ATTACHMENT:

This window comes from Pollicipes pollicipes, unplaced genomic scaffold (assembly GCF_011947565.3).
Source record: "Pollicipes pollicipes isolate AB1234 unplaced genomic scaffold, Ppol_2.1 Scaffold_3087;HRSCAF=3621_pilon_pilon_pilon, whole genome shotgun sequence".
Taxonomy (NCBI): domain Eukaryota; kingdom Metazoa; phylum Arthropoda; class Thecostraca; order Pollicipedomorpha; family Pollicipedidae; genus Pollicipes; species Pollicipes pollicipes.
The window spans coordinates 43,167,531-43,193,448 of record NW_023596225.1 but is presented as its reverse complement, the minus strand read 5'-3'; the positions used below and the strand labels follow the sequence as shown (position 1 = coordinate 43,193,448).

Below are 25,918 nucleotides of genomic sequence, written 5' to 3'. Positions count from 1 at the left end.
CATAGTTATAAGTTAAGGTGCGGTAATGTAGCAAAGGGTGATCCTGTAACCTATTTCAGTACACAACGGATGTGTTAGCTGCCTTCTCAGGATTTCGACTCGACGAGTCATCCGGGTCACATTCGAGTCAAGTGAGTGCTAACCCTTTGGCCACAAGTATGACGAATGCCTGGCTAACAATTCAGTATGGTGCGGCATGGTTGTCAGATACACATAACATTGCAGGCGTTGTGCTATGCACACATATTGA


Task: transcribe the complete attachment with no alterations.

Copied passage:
This window comes from Pollicipes pollicipes, unplaced genomic scaffold (assembly GCF_011947565.3).
Source record: "Pollicipes pollicipes isolate AB1234 unplaced genomic scaffold, Ppol_2.1 Scaffold_3087;HRSCAF=3621_pilon_pilon_pilon, whole genome shotgun sequence".
Taxonomy (NCBI): domain Eukaryota; kingdom Metazoa; phylum Arthropoda; class Thecostraca; order Pollicipedomorpha; family Pollicipedidae; genus Pollicipes; species Pollicipes pollicipes.
The window spans coordinates 43,167,531-43,193,448 of record NW_023596225.1 but is presented as its reverse complement, the minus strand read 5'-3'; the positions used below and the strand labels follow the sequence as shown (position 1 = coordinate 43,193,448).

Below are 25,918 nucleotides of genomic sequence, written 5' to 3'. Positions count from 1 at the left end.
CATAGTTATAAGTTAAGGTGCGGTAATGTAGCAAAGGGTGATCCTGTAACCTATTTCAGTACACAACGGATGTGTTAGCTGCCTTCTCAGGATTTCGACTCGACGAGTCATCCGGGTCACATTCGAGTCAAGTGAGTGCTAACCCTTTGGCCACAAGTATGACGAATGCCTGGCTAACAATTCAGTATGGTGCGGCATGGTTGTCAGATACACATAACATTGCAGGCGTTGTGCTATGCACACATATTGA